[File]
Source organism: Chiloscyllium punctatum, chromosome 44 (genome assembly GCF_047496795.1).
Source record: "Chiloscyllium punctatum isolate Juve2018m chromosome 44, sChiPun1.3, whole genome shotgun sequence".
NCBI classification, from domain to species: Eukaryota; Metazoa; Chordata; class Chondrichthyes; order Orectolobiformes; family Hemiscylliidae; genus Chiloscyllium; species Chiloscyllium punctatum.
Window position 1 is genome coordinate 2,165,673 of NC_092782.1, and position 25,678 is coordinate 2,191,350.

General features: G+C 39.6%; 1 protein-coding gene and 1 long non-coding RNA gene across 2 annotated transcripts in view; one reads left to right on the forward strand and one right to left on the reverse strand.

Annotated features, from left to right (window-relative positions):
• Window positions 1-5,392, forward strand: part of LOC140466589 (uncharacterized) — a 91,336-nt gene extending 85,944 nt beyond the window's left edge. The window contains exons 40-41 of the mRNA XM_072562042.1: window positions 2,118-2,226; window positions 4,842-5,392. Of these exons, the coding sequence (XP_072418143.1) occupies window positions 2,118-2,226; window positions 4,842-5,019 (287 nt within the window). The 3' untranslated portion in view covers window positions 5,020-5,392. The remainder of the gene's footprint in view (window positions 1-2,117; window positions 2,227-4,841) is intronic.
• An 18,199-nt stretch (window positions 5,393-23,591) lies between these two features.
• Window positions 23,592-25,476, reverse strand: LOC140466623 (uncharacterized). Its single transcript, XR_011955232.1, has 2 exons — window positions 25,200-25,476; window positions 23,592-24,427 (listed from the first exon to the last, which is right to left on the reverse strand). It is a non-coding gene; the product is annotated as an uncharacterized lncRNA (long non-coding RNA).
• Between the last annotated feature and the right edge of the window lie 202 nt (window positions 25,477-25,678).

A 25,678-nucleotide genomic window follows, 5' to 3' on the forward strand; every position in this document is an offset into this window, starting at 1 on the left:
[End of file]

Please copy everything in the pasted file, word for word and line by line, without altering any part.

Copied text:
Source organism: Chiloscyllium punctatum, chromosome 44 (genome assembly GCF_047496795.1).
Source record: "Chiloscyllium punctatum isolate Juve2018m chromosome 44, sChiPun1.3, whole genome shotgun sequence".
NCBI classification, from domain to species: Eukaryota; Metazoa; Chordata; class Chondrichthyes; order Orectolobiformes; family Hemiscylliidae; genus Chiloscyllium; species Chiloscyllium punctatum.
Window position 1 is genome coordinate 2,165,673 of NC_092782.1, and position 25,678 is coordinate 2,191,350.

General features: G+C 39.6%; 1 protein-coding gene and 1 long non-coding RNA gene across 2 annotated transcripts in view; one reads left to right on the forward strand and one right to left on the reverse strand.

Annotated features, from left to right (window-relative positions):
• Window positions 1-5,392, forward strand: part of LOC140466589 (uncharacterized) — a 91,336-nt gene extending 85,944 nt beyond the window's left edge. The window contains exons 40-41 of the mRNA XM_072562042.1: window positions 2,118-2,226; window positions 4,842-5,392. Of these exons, the coding sequence (XP_072418143.1) occupies window positions 2,118-2,226; window positions 4,842-5,019 (287 nt within the window). The 3' untranslated portion in view covers window positions 5,020-5,392. The remainder of the gene's footprint in view (window positions 1-2,117; window positions 2,227-4,841) is intronic.
• An 18,199-nt stretch (window positions 5,393-23,591) lies between these two features.
• Window positions 23,592-25,476, reverse strand: LOC140466623 (uncharacterized). Its single transcript, XR_011955232.1, has 2 exons — window positions 25,200-25,476; window positions 23,592-24,427 (listed from the first exon to the last, which is right to left on the reverse strand). It is a non-coding gene; the product is annotated as an uncharacterized lncRNA (long non-coding RNA).
• Between the last annotated feature and the right edge of the window lie 202 nt (window positions 25,477-25,678).

A 25,678-nucleotide genomic window follows, 5' to 3' on the forward strand; every position in this document is an offset into this window, starting at 1 on the left: